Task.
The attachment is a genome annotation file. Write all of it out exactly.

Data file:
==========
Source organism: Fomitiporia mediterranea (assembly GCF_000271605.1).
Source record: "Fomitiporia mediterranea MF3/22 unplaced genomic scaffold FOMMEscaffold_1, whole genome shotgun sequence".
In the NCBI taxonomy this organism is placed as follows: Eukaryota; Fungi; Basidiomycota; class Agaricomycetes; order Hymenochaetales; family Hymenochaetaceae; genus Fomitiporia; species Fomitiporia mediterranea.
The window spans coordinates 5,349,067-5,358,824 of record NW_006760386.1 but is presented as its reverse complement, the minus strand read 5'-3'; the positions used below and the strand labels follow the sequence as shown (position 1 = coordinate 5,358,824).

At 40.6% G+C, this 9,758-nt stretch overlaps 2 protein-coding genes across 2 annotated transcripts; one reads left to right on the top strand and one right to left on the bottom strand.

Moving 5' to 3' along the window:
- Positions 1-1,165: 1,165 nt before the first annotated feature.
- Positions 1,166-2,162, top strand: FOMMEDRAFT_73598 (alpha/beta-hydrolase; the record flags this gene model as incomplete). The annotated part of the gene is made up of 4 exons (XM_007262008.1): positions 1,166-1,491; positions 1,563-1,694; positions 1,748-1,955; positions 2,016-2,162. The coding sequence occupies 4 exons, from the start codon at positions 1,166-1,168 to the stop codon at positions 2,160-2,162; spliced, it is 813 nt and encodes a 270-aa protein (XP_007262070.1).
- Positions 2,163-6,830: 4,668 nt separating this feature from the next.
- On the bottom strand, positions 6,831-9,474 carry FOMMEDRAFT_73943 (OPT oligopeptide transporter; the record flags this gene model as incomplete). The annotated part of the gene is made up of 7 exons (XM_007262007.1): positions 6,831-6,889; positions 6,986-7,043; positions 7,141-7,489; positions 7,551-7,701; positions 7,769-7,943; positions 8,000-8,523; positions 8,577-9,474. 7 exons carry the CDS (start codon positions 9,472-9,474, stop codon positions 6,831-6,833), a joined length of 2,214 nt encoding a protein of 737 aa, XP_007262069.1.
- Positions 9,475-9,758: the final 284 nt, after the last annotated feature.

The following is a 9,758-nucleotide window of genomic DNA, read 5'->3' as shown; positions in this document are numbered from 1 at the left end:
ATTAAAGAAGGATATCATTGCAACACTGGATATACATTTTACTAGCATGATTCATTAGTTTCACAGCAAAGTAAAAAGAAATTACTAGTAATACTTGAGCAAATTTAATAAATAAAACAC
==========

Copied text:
Source organism: Fomitiporia mediterranea (assembly GCF_000271605.1).
Source record: "Fomitiporia mediterranea MF3/22 unplaced genomic scaffold FOMMEscaffold_1, whole genome shotgun sequence".
In the NCBI taxonomy this organism is placed as follows: Eukaryota; Fungi; Basidiomycota; class Agaricomycetes; order Hymenochaetales; family Hymenochaetaceae; genus Fomitiporia; species Fomitiporia mediterranea.
The window spans coordinates 5,349,067-5,358,824 of record NW_006760386.1 but is presented as its reverse complement, the minus strand read 5'-3'; the positions used below and the strand labels follow the sequence as shown (position 1 = coordinate 5,358,824).

At 40.6% G+C, this 9,758-nt stretch overlaps 2 protein-coding genes across 2 annotated transcripts; one reads left to right on the top strand and one right to left on the bottom strand.

Moving 5' to 3' along the window:
- Positions 1-1,165: 1,165 nt before the first annotated feature.
- Positions 1,166-2,162, top strand: FOMMEDRAFT_73598 (alpha/beta-hydrolase; the record flags this gene model as incomplete). The annotated part of the gene is made up of 4 exons (XM_007262008.1): positions 1,166-1,491; positions 1,563-1,694; positions 1,748-1,955; positions 2,016-2,162. The coding sequence occupies 4 exons, from the start codon at positions 1,166-1,168 to the stop codon at positions 2,160-2,162; spliced, it is 813 nt and encodes a 270-aa protein (XP_007262070.1).
- Positions 2,163-6,830: 4,668 nt separating this feature from the next.
- On the bottom strand, positions 6,831-9,474 carry FOMMEDRAFT_73943 (OPT oligopeptide transporter; the record flags this gene model as incomplete). The annotated part of the gene is made up of 7 exons (XM_007262007.1): positions 6,831-6,889; positions 6,986-7,043; positions 7,141-7,489; positions 7,551-7,701; positions 7,769-7,943; positions 8,000-8,523; positions 8,577-9,474. 7 exons carry the CDS (start codon positions 9,472-9,474, stop codon positions 6,831-6,833), a joined length of 2,214 nt encoding a protein of 737 aa, XP_007262069.1.
- Positions 9,475-9,758: the final 284 nt, after the last annotated feature.

The following is a 9,758-nucleotide window of genomic DNA, read 5'->3' as shown; positions in this document are numbered from 1 at the left end:
ATTAAAGAAGGATATCATTGCAACACTGGATATACATTTTACTAGCATGATTCATTAGTTTCACAGCAAAGTAAAAAGAAATTACTAGTAATACTTGAGCAAATTTAATAAATAAAACAC